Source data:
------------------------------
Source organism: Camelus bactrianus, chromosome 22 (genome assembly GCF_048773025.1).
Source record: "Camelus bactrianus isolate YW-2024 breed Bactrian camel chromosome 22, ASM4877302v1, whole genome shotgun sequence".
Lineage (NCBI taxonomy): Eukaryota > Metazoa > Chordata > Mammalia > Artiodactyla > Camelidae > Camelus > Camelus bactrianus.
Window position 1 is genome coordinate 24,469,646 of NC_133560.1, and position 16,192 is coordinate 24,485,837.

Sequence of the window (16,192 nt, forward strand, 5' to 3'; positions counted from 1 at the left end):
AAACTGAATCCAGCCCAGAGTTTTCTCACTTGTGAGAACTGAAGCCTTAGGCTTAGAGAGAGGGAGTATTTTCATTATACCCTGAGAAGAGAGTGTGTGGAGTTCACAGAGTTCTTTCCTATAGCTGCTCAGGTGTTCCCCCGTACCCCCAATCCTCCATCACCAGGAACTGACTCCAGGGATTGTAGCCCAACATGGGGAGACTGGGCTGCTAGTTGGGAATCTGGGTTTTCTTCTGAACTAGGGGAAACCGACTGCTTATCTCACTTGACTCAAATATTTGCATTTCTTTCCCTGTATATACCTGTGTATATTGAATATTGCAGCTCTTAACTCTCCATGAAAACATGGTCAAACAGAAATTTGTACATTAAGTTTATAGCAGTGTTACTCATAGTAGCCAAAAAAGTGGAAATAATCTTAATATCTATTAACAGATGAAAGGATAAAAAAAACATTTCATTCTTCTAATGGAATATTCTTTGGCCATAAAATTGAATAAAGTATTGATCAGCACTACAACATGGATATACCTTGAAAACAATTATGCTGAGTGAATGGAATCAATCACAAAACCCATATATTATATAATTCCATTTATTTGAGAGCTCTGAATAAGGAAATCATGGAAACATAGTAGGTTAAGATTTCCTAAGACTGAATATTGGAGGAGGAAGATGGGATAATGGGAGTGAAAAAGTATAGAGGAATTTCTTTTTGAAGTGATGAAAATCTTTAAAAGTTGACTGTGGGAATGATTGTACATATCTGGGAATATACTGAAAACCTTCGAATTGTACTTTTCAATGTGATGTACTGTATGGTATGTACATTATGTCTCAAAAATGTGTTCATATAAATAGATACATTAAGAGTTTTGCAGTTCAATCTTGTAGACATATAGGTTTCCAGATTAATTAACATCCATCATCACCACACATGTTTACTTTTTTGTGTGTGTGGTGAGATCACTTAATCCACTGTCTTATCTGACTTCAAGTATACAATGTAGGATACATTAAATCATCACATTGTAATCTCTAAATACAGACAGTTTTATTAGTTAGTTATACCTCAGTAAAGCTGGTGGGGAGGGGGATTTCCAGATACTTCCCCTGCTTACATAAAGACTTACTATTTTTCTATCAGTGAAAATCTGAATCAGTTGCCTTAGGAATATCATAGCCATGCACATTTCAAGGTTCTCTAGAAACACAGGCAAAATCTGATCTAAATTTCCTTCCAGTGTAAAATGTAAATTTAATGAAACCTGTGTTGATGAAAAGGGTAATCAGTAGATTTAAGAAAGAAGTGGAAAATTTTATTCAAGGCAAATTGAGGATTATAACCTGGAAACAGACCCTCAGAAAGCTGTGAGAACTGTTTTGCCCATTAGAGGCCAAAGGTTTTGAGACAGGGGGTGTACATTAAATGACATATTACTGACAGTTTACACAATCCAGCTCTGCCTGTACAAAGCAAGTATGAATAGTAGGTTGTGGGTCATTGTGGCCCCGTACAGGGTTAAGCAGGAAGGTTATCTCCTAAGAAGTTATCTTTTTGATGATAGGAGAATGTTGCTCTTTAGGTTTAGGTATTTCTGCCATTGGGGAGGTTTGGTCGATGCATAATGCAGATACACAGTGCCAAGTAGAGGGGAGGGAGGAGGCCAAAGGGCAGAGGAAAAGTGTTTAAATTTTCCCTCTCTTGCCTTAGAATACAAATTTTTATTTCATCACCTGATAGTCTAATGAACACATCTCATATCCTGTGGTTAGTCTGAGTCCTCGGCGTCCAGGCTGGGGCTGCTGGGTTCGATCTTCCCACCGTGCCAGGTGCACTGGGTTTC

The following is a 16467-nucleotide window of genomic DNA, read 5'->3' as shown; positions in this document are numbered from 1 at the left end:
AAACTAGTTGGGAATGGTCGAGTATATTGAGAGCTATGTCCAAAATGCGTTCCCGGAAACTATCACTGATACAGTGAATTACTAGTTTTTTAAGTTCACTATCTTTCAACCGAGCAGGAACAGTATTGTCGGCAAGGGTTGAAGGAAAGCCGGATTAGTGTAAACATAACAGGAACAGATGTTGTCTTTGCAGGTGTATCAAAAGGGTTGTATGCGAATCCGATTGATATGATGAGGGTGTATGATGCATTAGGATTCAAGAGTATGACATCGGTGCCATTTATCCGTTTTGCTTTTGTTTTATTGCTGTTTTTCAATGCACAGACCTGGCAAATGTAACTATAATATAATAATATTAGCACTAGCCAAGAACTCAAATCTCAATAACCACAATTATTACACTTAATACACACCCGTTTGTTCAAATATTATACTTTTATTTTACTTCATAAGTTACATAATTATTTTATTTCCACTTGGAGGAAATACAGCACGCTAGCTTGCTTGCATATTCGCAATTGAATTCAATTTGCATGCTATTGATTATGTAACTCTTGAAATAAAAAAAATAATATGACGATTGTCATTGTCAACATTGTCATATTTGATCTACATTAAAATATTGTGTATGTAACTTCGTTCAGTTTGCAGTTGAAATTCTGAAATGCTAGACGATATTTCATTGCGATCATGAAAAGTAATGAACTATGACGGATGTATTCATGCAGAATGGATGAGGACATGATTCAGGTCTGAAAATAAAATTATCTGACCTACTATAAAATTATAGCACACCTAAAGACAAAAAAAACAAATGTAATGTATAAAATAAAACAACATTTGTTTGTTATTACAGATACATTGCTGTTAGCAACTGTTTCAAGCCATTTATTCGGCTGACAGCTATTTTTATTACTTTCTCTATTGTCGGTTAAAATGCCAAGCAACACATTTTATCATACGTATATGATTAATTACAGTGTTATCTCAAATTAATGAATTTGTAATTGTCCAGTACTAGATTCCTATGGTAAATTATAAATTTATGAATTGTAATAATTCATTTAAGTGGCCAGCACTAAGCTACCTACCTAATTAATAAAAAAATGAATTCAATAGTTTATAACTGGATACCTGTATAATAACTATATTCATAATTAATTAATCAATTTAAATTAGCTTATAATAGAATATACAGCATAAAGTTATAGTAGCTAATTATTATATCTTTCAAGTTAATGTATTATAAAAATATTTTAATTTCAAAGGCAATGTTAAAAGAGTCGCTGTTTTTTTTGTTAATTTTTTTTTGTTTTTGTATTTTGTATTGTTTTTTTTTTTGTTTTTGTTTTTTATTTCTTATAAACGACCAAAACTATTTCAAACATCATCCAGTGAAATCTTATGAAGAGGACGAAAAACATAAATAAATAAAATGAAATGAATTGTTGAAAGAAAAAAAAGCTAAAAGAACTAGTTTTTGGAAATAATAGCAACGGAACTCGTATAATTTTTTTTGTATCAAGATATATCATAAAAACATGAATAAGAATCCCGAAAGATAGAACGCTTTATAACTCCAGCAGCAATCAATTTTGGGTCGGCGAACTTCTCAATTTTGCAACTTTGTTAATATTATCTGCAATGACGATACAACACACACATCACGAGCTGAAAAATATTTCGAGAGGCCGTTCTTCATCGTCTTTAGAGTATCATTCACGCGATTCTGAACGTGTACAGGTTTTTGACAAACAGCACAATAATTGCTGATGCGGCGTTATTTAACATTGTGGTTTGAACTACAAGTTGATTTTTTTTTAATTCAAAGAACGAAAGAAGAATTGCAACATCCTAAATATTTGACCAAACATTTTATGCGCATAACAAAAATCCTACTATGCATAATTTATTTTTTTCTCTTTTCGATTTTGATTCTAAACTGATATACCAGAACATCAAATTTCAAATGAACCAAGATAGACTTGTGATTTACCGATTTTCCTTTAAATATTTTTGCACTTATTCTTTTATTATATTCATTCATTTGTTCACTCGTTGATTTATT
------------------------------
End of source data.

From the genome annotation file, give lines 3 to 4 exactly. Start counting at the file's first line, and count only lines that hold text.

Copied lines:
Lineage (NCBI taxonomy): Eukaryota > Metazoa > Chordata > Mammalia > Artiodactyla > Camelidae > Camelus > Camelus bactrianus.
Window position 1 is genome coordinate 24,469,646 of NC_133560.1, and position 16,192 is coordinate 24,485,837.